people who have the money and can’t get anything better unless they go to canon or sony. that’s who.

    • Spy Black

      Ask Sigma.

  • Chris Pearson

    Sounds like I need to get saving before Nikon add a few grand for the coating and new light weight designs.

    • peterw

      take your time and save monney, buy second hand.
      the present lenses are as good in two years as they are now: very good.

  • New line?

    Nikon should produce UV filters with fluorine coating… for the rest of our lens. New revenue stream…

    • Tadao_Isogai


    • jonycliff

      go for B+W 77mm XS-Pro Clear with Multi-Resistant Nano Coating (007M), and you will got excelent dirt and moisture repel.

      • decisivemoment

        Yep, did that during the winter and one of the best purchases I’ve made in a long time. No more lens-penning encrusted oily leftovers from raindrops and snowflakes on the front element. Other than that these are the first filters I’ve had with digital that did not noticeably degrade the image, the really amazing thing is how the B+W Nano filters avoid getting fingerprints. Quite incredible, and — at $70-something for the 77mm UV and double that for a polarizer — not expensive.

    • neonspark

      it wouldn’t be a bad idea for some lenses. for once in history would a clear filter make any sense.

    • JXVo

      The long tele primes typically have enormous front elements and no filter thread so the B+W XS-ProClear option is not possible on these.
      What they do have is a an optically neutral protective “meniscus” glass as the front element. If the lenses don’t change optically, then hopefully one could upgrade just by replacing the front element with a new fluorine coated one. This will be expensive but considerably less than a new lens.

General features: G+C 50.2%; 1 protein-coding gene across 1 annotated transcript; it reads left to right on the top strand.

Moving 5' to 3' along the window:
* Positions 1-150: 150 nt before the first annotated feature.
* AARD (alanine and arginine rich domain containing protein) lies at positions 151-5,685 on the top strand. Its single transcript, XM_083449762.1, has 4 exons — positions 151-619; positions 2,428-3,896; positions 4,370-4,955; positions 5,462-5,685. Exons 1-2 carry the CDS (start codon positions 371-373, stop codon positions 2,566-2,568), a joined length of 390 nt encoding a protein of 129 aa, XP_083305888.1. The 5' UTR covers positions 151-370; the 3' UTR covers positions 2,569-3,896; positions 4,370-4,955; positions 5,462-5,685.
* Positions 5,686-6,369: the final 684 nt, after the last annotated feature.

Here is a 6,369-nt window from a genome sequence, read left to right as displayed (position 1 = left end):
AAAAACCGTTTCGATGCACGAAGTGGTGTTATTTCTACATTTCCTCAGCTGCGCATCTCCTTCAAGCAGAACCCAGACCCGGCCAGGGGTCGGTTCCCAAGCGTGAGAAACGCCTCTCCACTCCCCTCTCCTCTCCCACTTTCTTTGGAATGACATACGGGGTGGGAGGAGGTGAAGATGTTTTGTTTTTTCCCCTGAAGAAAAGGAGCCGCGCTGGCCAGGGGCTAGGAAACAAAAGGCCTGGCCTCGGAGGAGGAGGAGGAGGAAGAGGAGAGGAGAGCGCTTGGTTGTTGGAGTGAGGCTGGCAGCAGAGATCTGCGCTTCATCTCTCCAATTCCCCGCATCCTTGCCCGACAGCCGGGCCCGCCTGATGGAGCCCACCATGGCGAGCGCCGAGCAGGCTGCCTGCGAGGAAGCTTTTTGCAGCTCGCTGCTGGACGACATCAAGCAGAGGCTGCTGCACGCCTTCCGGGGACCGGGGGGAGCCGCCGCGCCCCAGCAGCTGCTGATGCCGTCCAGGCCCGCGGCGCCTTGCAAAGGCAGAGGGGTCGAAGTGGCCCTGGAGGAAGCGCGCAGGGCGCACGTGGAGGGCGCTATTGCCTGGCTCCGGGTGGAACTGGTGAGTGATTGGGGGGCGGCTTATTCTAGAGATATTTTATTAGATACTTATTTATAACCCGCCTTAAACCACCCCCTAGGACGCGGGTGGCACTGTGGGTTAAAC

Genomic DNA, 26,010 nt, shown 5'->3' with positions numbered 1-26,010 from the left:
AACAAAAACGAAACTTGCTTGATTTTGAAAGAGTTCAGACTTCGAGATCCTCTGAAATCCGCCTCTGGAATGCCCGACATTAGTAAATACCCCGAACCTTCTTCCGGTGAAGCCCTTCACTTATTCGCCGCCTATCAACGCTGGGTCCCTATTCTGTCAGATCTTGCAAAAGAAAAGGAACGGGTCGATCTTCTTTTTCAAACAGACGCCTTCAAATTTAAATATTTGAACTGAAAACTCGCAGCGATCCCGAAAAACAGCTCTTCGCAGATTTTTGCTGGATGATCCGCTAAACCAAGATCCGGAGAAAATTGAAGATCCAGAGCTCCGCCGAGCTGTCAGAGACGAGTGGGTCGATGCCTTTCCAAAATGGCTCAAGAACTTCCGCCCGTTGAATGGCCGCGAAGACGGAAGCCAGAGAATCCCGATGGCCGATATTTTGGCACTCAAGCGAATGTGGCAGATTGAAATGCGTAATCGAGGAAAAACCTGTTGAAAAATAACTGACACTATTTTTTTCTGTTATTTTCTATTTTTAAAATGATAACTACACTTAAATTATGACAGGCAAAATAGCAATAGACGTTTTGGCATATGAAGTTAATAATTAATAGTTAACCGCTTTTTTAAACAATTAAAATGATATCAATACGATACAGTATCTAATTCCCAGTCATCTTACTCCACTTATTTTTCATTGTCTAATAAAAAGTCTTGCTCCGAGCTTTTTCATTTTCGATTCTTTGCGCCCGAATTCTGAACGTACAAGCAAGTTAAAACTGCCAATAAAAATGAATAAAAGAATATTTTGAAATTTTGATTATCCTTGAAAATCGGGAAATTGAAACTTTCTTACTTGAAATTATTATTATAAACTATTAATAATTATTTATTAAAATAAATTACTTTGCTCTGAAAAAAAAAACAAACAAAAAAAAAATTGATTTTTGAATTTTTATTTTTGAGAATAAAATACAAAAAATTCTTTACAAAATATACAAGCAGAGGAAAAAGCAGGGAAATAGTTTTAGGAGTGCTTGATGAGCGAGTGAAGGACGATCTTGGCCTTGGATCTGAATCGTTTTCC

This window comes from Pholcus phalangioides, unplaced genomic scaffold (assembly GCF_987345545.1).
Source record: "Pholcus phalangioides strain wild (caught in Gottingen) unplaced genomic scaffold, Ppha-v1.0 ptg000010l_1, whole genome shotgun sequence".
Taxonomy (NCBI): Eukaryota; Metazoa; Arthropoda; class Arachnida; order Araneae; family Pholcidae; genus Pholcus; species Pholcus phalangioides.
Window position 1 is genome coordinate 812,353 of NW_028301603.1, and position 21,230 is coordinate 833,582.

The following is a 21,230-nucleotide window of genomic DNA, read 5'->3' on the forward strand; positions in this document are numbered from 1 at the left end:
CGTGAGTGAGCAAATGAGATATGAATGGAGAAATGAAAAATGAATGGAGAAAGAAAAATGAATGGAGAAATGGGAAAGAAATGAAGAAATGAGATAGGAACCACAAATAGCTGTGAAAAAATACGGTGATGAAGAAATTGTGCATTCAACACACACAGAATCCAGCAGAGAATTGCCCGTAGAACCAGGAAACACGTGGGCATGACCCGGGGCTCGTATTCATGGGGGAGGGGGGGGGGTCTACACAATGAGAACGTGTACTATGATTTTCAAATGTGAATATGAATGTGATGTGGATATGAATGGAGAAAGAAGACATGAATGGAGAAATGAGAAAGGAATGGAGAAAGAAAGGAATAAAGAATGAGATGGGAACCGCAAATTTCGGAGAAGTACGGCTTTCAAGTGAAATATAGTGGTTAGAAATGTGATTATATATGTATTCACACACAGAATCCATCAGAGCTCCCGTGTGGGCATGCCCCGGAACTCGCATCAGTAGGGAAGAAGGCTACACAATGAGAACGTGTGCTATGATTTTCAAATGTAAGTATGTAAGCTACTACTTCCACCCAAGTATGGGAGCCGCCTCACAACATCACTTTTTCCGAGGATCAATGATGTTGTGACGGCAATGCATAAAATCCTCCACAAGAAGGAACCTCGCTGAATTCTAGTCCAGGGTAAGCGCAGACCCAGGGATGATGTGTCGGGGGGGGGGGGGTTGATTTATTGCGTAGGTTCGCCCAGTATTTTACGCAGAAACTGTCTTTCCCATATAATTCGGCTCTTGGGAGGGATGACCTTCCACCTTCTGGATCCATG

The rear element is not so problematic because it is normally covered by a cap or a camera but I regularly have to clean the front element on my 500VR.

  • doge

    So I guess this means Nikon has decided photography is an elitist activity for professionals and/or the incredibly wealthy. If you want to take the best photos with their best equipment then you better have the best disposable income.

    And for the rest of us slobs who are only causal hobbyists and don’t/can’t afford $3000+ glass, we can go fuck ourselves.

    I guess they’re really trying to separate DSLR photography from the ever closing gap of cell phone photography. Phones will never have the quality of a 300,400, 500, 600 f/2.8, so Nikon figures they can increase their high end prices and people will still want it because ‘you can never get that shot with your phone’.

    Maybe they see a future where the only way to survive is to be a high end product, like a Leica, leaving the rest of the photography world to smart phone companies and point and shooters.

    • Mark

      Nikon is simply updating their highest end lenses, why is that a problem? I’m sure a lot of professionals will welcome the upgrade, and many of those folks are Nikon’s best customers. Obviously the people with the best equipment are going to be the ones with high disposable income or professionals, that goes for anything.

      What is stopping you from buying perfect condition used lenses? Or high bang for the buck lenses like the 300/4? Or many of the great third party lenses? Or the plethora of great lenses under $2000? You imply that everything below the pro teles or $3000 is garbage and you might as well use a cell phone. Nikon only has a handful of lenses over $3000, the overwhelming majority is below that.

      Nikon has released FAR more consumer equipment than they have ‘pro’ equipment in the last 1-2 years. We got the D7100, 80-400 VR, D600/610, V3, J4, 18-300, fantastic 1.8 primes, etc. etc. You don’t need $3000 for any of that.

      You’ve come to a strange blanket conclusion from a single Nikon announcement to upgrade their pro lenses over the next 1-2 years. I welcome the upgrade – maybe it will trickle down to cheaper lenses in the next while.

      • doge